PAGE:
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started the Cali Cartel

started the Cali Cartel out of Cali, Colombia.” Tim goes onto say that most people who think they know the smuggling history of the States do not even know Griselda Blanco, “The Godmother of Cocaine.” She and her husband brought Pablo out of the street gangs in Medellin when he was running around selling pot as a kid and taught him how to gather the coca paste and turn it into cocaine hydrochloride. So Pablo was being taught, trained, and groomed to be their conduit of cocaine into the United States. Long stories short, Griselda kills her first two husband and becomes “The Black Widow.” After being indicted in New York, disappears, then shows up in Miami in the late ’70s, early ’80s, a time and place Timmy calls “the most deadliest place to be during any other war or conflict of this Earth. Miami was the most dangerous place to be—and it became that way because of her. Tim’s Tim’s two contacts in Miami were soldiers of Griselda’s. He explains, “She was a ruthless, killing, vindictive bitch. If you owed her money but you paid her, she’d kill you. If you owed her money and didn’t pay her, she’d kill you. If she didn’t like you, for whatever reason—you might have said something wrong to her son or someone she knew, she’d kill you. Just like that. Not even think about it. This is the woman who taught Pablo to be as crazy as he was. To be the ruthless and infamous killer that he was. He learned it from her.” Timmy says nothing his crew ever did was violent— they were kids, they were working with their family. If you messed up on the crew, the punishment was “Hey asshole, you’re not working the next three jobs.” So there would go an easy $75,000. Instead of getting beat, they’d lose work. And everybody was working. At $10 a pound of Colombian red, wouldn’t you? Tim would take these cocaine-runners’ money and flip $300k for 30,000 pounds. Violence did not occur on his rung of the ladder—do you think someone is going to shoot at someone delivering 9 million worth of grass? If you smoked pot in the ’70s and ’80s, these guys probably had their hands on it. So it seems safe to say, the biggest victim of violence in Tim’s run-ins were the cows. Tim would take that money from Miami to drop it in the Cayman Islands for “The Boss,” as Tim would call his connection in Colombia, either in his account or flying it to him personally. Tim would literally walk through to the jungle with him and his crew, stabbing Featured Article bale at brandom with a six foot long bamboo pole with a piece pipecut on an angle in order to extract and sample their contents. “How many of those you got? Kick those down,” he’d say, 200 or 300. A typical 20 ton load consisted of between 800 and 1000 bales and he needed to spray his personal mark on each of them. So when Tim rolls up after a week on a boat, those bales better have his fucking mark on them. That’s how they would identify them. This system, as Tim tells it, was adopted out of sheer necessity. By that I mean, at times there were so many vessels waiting to be unloaded, it was common for them to unload the wrong boat. When you’ve got literal mountainsides getting harvested to come into the states, so much shit coming in, they unloaded the wrong boat one night and the other crew unloaded theirs—ultimately, they just swapped pay and started marking their own bales. So as someone who earned a bench warrant in Florida for holding less than a gram of weed, I had to ask the Saltwater Cowboy how he lives to tell his legend after carrying out the marijuana empire on such a large scale in one of America’s most conservative states. “During the Reagan administration,” I said, “incarceration for nonviolent drug offenses spiked from 50,000 in 1980 to over 400,000 in the ’90s; that’s like 800%. So how did you avoid a long-term sentence?” In essence, Tim explains the laws did not have the desired effect for the drug trade in Southern Florida and the federal laws regarding sentencing guidelines were changed to mandatory minimums across the board on September 1st 1987. They were unaware and kept operating under the assumption that if they were caught, they’d face a slap on the wrist and be back in a couple of months. Tim earned 4 indictments with 4 counts on each one— and each one came with mandatory sentences of 10 years to life, as well as million dollar fines. Anyone who was hauling a bale of weed faced this new reality—for Tim, a mandatory 160 years to life and sixteen million dollars in fines. “Never in their wildest imagination did they think they would be putting a bunch of kids in prison for the rest of their lives. They had no idea it was kids. They had no idea the sheer amount we were J28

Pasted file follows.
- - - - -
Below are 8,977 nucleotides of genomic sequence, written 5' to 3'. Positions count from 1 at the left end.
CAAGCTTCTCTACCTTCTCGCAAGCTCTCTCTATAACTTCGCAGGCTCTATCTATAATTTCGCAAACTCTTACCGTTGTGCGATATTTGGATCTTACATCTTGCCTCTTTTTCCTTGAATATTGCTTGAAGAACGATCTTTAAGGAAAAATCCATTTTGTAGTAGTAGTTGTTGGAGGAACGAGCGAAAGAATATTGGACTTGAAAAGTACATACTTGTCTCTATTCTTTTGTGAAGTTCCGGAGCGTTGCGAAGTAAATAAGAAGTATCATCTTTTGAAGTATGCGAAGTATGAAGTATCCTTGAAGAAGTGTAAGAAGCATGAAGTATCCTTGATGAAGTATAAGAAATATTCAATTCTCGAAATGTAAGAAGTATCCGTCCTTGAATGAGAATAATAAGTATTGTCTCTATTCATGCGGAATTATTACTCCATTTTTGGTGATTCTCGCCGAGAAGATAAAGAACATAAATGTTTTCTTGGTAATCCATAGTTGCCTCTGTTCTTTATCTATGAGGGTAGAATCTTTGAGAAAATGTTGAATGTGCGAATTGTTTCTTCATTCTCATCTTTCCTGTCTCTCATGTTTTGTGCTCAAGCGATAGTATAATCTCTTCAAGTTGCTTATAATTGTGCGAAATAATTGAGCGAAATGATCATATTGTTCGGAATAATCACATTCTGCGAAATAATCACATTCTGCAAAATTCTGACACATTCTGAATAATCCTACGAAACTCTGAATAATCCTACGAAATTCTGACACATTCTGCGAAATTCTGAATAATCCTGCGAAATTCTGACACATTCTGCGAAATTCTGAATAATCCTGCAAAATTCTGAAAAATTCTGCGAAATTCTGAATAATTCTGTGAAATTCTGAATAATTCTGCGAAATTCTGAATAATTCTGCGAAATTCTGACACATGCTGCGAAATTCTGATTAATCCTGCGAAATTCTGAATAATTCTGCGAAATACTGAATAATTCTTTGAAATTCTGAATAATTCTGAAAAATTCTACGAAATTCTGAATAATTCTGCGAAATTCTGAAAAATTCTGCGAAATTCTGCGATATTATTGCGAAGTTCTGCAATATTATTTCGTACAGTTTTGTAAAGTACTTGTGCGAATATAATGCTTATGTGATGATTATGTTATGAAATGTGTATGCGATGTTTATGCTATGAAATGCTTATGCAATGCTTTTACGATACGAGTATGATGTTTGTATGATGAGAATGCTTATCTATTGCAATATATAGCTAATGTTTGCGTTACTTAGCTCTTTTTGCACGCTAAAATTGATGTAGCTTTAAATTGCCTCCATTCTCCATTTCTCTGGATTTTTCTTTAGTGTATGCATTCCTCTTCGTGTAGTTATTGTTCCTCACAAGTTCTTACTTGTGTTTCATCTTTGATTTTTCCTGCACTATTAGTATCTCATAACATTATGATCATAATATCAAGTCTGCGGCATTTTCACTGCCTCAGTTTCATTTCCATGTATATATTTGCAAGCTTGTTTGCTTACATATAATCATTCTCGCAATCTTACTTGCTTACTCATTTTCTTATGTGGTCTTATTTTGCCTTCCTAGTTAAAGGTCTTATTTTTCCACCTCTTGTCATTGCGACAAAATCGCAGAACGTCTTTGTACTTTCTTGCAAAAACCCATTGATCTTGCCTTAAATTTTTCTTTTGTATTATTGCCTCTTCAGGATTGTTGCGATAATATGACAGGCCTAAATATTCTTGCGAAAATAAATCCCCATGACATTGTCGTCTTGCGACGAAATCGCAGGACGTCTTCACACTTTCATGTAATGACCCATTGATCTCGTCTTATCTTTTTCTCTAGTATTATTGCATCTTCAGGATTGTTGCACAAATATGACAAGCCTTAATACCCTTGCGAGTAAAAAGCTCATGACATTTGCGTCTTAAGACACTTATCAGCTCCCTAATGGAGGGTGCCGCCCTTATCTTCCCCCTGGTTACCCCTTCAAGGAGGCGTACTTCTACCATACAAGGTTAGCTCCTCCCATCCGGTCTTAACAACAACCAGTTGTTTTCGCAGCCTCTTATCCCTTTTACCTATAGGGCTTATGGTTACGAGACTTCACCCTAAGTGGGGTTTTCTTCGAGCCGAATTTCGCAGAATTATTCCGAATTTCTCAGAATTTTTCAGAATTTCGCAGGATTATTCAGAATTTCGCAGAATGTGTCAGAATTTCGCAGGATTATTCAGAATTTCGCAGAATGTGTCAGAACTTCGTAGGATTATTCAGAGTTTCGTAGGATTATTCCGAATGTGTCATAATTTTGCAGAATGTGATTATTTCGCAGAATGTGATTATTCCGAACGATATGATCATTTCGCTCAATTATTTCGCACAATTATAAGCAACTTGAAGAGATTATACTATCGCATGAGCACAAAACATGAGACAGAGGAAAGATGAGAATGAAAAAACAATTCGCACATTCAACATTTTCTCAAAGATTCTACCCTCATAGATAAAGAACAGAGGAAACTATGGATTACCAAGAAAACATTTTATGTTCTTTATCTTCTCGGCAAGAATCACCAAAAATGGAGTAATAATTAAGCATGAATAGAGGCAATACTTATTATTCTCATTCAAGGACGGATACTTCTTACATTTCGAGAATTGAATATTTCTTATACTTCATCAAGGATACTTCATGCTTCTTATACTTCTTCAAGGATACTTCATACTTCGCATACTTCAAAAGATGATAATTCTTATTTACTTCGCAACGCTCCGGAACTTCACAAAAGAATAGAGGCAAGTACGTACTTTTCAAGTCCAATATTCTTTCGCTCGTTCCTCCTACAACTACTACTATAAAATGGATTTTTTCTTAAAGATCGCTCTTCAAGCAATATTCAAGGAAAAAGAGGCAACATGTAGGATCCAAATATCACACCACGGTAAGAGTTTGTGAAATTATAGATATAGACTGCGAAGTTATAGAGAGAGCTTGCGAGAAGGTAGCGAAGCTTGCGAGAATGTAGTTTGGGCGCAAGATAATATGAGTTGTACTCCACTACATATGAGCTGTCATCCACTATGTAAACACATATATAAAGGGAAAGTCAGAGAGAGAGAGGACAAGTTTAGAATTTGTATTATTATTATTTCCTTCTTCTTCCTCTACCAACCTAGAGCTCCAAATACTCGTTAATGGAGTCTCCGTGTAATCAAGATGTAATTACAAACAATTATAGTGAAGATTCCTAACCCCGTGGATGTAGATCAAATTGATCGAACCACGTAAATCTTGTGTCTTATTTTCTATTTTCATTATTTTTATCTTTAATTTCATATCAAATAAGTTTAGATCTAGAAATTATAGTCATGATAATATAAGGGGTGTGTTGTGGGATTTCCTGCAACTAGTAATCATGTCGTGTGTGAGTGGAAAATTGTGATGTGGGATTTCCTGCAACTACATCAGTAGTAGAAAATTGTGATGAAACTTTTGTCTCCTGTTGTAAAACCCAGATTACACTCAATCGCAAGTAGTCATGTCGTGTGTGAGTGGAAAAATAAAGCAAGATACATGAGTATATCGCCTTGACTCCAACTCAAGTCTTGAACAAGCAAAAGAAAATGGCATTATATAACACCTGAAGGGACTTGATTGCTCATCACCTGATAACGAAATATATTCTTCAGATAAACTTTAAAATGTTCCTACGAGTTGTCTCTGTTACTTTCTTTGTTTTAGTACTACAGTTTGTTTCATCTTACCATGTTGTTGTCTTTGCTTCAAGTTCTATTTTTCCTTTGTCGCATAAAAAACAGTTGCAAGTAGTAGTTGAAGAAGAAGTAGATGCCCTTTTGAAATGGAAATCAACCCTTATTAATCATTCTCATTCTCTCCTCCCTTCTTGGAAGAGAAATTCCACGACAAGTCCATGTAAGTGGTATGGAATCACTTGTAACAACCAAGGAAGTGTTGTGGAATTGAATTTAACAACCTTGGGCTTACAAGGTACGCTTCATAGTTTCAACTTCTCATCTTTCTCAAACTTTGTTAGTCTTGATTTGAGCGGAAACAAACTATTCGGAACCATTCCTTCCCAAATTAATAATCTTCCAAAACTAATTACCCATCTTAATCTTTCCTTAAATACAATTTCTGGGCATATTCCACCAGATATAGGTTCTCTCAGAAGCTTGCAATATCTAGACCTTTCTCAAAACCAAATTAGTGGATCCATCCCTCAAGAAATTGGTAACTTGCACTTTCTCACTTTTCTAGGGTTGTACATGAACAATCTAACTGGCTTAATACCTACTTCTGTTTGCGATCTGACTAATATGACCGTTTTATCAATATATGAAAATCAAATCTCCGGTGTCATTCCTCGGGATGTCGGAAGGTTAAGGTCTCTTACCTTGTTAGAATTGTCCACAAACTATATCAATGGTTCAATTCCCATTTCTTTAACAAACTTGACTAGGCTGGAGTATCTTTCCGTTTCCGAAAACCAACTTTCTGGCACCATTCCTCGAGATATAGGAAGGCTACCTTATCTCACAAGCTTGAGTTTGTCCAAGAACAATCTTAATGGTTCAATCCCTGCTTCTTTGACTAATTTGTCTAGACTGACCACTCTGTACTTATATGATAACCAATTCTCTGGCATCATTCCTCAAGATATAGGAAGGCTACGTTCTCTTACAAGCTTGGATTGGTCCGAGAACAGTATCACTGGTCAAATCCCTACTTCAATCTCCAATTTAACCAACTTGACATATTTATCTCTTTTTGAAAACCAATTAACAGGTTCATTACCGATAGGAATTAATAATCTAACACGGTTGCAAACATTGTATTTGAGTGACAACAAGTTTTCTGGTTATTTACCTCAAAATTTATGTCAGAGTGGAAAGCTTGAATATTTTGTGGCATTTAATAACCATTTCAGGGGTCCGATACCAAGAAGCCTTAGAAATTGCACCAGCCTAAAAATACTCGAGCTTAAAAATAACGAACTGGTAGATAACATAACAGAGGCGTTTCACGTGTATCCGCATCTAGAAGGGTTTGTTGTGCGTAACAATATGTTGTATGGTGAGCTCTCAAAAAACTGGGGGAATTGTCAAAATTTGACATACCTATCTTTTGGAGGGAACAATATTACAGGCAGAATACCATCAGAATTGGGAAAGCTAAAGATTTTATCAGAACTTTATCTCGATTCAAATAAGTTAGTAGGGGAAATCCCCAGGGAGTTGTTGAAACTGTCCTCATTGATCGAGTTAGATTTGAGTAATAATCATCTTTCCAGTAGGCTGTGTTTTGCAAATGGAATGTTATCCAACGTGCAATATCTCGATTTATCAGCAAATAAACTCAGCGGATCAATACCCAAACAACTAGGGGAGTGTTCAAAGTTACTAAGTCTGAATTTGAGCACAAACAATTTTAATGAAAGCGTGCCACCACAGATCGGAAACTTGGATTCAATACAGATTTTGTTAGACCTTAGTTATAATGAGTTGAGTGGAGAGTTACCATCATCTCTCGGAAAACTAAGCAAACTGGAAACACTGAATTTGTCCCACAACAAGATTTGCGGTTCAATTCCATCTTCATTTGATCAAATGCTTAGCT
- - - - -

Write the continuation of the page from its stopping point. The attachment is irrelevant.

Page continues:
moving. Those two facts coupled together made it difficult for them to come to terms with the mandatory minimums. That being said, since they were established, there’s nothing they can do about it.” “The only thing to be done was to allow the people of my crew an opportunity to save their asses. By cooperating. If you cooperate with the United States government under these mandatory minimums, there’s a section under the USC codes, the United States Annotated Codes, Title 18, that says if you give substantial cooperation to the US government, you can be released from mandatory minimums and be sentenced accordingly. Which means they can now have discretion—they can send you home if they wanted. But you have to give what they consider to be substantial cooperation. That being said, there being so many of us, nearly three hundred of us ultimately after several years of investigating and dispatching arrests, they did not want to put all these kids—I mean literally, we were the third generation of this—in prison for life. So they said look, what we need you to do is cooperate. Give us the names, tell us how it’s done, and we will give you immunity from prosecution for everything you’ve ever done. Except for ONE COUNT, we will hold in reserves, we can give you a slap on the wrist, give you some time and call it quits.” Marijuana Empire , available on Amazon.You want to be a kingpin of cannabis, you listen to those who have already overcome the system. Sure it’s always changing and we’re always adapting, and here’s one of your frontier-breaking founding fathers, explaining how drug trade began like an old fishing story. These are some of the last genuine pirates. And since this is an industry in which we all do better when we know our damn roots, there’s no juicier or more explicit inside story than the cowboy telling of it himself. In essence, as Florida’s pot pirates gained immunities, they’d say, “Just give them my name/our names,” because they were already cleared. I can’t give you all the details of how Tim shortened his sentence to four years, because you’ve got to fill in the gaps and read his damn book. He writes as if you’re sitting on a beach passing a joint and clinking Coronas, like he’s telling the story to a friend. And I must say, after talking to this character for 2 hours, I could easily listen to another 2 more—he’s like the living Google of that era. All through the 80’s Tim ran these southern waters of south Florida and the Caribbean with a band of modern day outlaws known by locals as Saltwater Cowboys. Tim, the original Saltwater Cowboy of the Southern Florida drug trade, is richly sharing what the marijuana culture looked like before it went indoors and technical medical—when it was a work-trade, an international smuggle game, and a hell of a historic hustle. If marijuana is your trade, check out Tim McBride’s Saltwater Cowboy: The Rise and Fall of a Tim aka The Salt Water Cowboy J29